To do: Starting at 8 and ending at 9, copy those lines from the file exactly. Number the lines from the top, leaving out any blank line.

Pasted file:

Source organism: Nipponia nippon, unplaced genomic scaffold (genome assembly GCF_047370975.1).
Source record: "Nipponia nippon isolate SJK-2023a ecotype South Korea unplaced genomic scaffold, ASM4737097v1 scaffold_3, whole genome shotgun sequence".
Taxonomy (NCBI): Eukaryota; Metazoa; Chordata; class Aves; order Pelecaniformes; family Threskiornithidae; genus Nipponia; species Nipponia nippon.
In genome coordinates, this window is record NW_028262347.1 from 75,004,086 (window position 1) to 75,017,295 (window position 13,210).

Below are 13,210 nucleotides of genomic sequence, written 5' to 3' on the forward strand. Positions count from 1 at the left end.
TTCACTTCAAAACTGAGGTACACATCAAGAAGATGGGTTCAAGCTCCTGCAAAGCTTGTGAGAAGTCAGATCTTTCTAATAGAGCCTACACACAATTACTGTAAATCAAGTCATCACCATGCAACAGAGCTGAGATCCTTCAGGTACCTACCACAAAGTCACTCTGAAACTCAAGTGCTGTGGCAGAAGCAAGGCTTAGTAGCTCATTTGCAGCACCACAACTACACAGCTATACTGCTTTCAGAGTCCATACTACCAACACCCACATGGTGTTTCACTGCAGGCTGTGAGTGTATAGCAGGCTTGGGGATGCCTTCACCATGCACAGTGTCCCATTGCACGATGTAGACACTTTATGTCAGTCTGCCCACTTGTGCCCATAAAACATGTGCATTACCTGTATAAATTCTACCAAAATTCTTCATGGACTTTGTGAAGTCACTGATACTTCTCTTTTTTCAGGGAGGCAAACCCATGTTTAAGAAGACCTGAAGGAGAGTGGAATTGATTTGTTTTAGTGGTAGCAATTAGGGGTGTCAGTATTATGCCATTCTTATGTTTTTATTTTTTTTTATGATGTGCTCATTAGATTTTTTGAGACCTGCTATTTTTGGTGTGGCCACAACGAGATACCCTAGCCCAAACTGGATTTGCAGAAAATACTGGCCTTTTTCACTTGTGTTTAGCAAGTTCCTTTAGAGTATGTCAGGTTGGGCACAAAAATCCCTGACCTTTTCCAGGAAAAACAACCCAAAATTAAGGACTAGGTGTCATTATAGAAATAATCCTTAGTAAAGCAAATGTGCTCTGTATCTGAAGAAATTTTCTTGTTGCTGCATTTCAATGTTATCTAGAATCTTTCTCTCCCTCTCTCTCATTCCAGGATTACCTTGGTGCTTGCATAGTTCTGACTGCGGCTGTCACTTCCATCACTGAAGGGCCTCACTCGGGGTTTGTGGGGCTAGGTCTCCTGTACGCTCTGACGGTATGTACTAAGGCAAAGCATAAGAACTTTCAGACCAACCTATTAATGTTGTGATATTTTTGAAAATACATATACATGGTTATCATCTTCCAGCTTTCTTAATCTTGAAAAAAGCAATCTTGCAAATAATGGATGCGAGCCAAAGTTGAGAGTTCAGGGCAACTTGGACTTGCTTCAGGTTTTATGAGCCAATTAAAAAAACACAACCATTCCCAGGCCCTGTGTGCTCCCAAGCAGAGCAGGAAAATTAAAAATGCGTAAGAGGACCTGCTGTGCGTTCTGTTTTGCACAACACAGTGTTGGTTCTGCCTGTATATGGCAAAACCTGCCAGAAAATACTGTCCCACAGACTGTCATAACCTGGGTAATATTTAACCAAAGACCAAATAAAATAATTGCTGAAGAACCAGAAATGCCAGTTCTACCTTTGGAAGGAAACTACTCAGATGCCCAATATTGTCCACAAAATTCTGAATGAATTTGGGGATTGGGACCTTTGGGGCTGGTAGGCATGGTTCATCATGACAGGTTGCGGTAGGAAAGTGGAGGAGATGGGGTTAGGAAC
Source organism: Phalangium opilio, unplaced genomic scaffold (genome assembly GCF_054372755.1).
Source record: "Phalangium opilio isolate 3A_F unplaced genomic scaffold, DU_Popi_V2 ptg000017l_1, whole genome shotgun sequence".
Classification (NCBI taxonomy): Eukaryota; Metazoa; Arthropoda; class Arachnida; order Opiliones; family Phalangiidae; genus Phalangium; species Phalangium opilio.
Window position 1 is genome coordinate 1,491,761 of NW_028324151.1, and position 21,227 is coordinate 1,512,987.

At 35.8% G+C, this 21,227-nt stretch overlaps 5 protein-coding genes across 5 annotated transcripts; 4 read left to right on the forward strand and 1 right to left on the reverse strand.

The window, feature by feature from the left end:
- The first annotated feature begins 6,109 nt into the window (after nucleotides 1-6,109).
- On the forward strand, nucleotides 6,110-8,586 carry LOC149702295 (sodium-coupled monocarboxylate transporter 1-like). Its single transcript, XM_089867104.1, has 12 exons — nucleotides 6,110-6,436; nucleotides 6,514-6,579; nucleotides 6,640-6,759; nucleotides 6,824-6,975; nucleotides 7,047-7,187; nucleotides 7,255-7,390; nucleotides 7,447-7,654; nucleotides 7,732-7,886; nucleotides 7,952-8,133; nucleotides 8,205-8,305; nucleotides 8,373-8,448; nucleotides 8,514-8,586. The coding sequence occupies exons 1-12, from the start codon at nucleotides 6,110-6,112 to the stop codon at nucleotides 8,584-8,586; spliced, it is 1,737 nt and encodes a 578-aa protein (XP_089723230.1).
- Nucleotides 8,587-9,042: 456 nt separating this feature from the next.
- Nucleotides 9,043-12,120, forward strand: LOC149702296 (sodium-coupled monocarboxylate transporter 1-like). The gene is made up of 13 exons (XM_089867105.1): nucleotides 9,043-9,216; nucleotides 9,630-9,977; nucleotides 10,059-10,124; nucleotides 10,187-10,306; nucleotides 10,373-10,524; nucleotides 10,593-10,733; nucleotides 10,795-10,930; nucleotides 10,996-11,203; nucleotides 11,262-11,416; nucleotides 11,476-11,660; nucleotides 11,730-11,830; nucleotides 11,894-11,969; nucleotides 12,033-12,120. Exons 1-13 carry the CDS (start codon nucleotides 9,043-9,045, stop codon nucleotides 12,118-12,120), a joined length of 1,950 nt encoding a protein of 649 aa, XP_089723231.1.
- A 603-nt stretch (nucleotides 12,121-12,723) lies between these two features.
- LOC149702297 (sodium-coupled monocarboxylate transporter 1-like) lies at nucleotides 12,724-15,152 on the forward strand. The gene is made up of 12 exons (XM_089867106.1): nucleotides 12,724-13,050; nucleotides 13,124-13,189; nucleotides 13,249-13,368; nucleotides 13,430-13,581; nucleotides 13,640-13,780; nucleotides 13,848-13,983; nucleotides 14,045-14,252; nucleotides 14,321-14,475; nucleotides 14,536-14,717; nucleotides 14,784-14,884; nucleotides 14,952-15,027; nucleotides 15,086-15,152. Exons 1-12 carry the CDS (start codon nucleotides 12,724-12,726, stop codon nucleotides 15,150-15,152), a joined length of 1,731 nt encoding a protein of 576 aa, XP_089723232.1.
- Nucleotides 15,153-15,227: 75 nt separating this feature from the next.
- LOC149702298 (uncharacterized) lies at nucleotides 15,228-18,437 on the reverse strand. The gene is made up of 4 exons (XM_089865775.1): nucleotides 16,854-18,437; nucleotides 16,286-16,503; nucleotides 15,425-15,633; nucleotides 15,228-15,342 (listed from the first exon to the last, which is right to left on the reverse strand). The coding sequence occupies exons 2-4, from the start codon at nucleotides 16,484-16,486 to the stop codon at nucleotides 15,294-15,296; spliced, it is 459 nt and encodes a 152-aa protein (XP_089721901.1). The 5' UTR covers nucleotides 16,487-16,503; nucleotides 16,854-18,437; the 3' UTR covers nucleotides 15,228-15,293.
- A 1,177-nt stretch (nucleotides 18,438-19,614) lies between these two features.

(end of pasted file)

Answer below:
Source record: "Phalangium opilio isolate 3A_F unplaced genomic scaffold, DU_Popi_V2 ptg000017l_1, whole genome shotgun sequence".
Classification (NCBI taxonomy): Eukaryota; Metazoa; Arthropoda; class Arachnida; order Opiliones; family Phalangiidae; genus Phalangium; species Phalangium opilio.